Berni's on a space odyssey
Last September, Berni Albrighton waved her excited son off to his first day in Big School. It suddenly struck her that the 11-year-old was weighed down with a heavy school bag, a PE kit and a saxophone. As is typical in most schools, there is not enough locker space for every child so her son has to lug heavy bags around all day long.
"I felt so sorry for him being so loaded down," says Ms Albrighton, who was shocked to find that her child's school had nowhere, not even a clothes hook, where things could be left. "He looked like a tortoise carrying everything on his back. The thought of him weighed down with books, kit and other stuff stayed with me all day," she says. Then she had a flash of inspiration: "If the schools can't provide enough lockers, then maybe I can do it for them." Within a month of the new term, she had set up her company, called My Own Space, with the simple but bright idea of hiring out lockers to the children. "I thought of a new way of installing them without any financial obligation on the school," she says.
Her plan is to buy lockers and offer them to parents at a monthly rent of pound;5. This would include the locker, a spare key, cleaning and maintenance. She emphasises that all the administration involved in the scheme would be done by My Own Space (which at the moment is just her).
"We offer to do all the booking, correspondence with parents, setting up direct debits to pay the monthly rental - the school doesn't have to pay a penny or spend any time in administration," she says. There is, though, the business of choosing a site in school and she is finding this a much slower process than she thought. She accepts that constraints of space mean that there will not be enough lockers for each child. "They will be offered on a first-come-first-served basis," she says.
The prospect of new lockers may be very good news for Michael White, a Year 10 pupil at Chesterton Community College in Cambridge. "There are 30 in our class and only 12 lockers , so I have to carry my bag around all day. The lockers we do have are really beaten up and full of graffiti - and they are far too small,"he says.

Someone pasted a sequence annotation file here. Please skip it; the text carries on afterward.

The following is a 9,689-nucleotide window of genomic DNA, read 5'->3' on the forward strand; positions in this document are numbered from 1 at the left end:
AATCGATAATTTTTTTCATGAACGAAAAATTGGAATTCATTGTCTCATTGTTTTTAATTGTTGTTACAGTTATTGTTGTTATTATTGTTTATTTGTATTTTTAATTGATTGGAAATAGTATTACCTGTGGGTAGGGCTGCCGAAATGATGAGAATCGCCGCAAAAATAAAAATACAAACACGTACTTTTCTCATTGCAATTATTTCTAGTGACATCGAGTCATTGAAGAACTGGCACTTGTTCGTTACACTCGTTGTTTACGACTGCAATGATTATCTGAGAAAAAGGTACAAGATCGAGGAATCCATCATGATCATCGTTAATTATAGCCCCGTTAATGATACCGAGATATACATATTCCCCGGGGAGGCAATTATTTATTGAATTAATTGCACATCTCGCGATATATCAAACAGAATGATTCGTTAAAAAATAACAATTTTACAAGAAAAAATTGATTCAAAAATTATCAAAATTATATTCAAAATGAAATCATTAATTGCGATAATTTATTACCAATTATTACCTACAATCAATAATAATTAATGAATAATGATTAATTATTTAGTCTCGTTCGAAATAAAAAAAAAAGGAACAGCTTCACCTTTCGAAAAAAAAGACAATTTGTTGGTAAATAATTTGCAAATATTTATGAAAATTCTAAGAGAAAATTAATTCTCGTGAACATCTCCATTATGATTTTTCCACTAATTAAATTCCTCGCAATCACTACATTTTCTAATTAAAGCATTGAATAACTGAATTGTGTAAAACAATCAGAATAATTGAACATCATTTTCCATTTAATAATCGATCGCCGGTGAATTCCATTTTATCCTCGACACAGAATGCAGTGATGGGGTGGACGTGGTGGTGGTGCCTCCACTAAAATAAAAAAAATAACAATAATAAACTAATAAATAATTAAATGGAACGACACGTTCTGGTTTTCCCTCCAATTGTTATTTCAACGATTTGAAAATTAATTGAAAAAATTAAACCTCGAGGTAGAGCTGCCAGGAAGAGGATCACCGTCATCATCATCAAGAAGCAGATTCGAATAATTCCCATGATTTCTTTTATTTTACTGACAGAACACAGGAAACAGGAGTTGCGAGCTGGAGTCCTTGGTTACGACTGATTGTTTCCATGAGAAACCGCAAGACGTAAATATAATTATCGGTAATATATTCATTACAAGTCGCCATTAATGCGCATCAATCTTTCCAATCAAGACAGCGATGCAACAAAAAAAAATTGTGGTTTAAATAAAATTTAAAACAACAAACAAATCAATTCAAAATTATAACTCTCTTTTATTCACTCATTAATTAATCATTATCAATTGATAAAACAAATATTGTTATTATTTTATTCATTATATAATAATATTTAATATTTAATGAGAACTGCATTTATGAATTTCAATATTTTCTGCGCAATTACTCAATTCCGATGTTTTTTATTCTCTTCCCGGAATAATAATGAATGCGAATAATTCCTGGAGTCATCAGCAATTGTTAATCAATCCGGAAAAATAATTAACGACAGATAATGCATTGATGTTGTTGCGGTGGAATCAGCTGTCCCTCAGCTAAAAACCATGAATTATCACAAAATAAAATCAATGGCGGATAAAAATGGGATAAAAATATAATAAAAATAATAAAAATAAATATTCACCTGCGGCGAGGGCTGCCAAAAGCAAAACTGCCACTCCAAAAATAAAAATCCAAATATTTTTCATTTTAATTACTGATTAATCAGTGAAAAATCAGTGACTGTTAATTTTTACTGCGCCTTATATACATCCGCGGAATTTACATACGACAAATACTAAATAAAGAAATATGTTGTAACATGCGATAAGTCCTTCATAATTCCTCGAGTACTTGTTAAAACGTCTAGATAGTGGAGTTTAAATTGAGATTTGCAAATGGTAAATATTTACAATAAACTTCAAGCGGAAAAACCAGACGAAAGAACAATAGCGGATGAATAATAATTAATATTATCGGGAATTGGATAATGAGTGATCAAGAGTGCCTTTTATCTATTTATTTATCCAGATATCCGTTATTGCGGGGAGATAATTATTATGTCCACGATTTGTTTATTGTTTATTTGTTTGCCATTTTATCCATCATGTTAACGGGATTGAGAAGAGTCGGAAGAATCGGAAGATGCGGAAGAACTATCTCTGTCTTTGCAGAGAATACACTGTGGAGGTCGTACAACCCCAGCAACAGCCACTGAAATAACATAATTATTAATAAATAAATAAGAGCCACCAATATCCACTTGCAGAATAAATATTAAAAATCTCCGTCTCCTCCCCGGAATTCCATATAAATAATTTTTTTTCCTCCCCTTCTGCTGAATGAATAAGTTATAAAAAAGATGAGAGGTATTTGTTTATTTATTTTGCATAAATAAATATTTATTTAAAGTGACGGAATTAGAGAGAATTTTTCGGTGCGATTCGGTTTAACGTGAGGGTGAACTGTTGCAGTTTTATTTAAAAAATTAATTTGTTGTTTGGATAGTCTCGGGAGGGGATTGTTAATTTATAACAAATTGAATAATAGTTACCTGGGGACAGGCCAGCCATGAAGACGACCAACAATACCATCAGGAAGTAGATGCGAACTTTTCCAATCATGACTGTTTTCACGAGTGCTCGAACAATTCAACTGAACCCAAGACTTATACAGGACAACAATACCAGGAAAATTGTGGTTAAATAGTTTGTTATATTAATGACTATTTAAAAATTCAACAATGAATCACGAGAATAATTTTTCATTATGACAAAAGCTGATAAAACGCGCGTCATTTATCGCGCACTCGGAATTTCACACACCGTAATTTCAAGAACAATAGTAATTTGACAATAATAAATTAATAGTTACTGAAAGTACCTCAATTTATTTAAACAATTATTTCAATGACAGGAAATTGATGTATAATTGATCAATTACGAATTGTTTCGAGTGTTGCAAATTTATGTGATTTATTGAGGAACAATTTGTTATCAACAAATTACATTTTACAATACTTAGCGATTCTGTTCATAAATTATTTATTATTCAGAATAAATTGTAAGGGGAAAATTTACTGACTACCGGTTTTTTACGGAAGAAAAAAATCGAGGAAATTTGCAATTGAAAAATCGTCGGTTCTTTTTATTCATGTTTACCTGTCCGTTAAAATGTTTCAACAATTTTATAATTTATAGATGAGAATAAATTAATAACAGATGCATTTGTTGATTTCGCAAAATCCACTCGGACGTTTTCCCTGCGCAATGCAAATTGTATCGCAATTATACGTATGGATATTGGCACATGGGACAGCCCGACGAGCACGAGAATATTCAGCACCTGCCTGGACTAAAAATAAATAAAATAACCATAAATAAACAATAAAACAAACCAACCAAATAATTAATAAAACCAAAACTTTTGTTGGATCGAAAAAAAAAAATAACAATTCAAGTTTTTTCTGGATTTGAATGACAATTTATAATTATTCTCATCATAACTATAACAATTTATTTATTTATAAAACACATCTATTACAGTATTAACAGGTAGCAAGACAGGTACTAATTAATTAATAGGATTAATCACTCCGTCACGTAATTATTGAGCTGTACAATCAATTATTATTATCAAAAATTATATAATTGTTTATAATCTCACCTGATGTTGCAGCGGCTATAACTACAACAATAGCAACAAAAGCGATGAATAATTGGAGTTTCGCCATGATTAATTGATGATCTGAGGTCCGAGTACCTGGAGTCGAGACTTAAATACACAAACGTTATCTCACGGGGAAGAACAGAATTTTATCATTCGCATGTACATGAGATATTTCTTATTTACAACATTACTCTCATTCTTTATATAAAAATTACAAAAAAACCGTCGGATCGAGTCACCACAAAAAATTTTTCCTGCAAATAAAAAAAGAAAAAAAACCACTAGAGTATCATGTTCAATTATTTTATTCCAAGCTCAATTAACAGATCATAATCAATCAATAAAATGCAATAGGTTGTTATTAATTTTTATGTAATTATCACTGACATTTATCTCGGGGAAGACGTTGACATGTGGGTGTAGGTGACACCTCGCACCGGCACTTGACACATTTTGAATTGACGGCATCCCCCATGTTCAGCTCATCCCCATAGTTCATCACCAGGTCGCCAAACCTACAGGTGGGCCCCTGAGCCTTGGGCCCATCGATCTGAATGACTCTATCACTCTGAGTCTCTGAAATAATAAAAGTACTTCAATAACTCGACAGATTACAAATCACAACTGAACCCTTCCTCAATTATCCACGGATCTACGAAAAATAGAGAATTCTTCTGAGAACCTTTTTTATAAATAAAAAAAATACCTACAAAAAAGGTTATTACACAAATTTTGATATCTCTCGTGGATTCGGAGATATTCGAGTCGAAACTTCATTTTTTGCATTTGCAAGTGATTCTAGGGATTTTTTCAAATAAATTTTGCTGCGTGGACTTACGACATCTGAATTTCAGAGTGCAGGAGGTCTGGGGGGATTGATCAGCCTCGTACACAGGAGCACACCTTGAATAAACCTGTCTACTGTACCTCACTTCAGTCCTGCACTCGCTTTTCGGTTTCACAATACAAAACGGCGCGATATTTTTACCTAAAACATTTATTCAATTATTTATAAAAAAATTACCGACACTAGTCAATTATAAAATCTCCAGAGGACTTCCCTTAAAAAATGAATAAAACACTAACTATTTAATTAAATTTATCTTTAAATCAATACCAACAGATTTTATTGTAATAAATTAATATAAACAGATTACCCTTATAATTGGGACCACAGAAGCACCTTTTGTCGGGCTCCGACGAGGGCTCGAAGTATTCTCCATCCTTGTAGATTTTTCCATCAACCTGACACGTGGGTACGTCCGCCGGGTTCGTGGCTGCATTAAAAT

On a typical day, his school bag is stuffed to the brim with at least six textbooks, homework books, PE and rugby kit (much heavier brought home when wet), lunch box, pens and pencils. His bag (minus the rugby kit) weighed in at a hefty 6kg.
Michael's father, David White, says: "I am really worried about the physical damage that may occur from carrying these heavy loads around all day."
In practice, Michael - like the other Chesterton pupils - often leaves his sports kit in the classroom. "People's boots often get stolen but we have nowhere safe to put our stuff," he says.
These are very early days for My Own Space and so far Berni Albrighton awaits her first firm order. "The Education Show will be a great opportunity to talk to people about my lockers idea, get some feedback on the service and the rental fee. As adults we all value our own space and we take it for granted that we will have somewhere secure at work to put our belongings. Why do we deny this to children?" she asks.
But will her idea be taken up? We shall have to watch this space.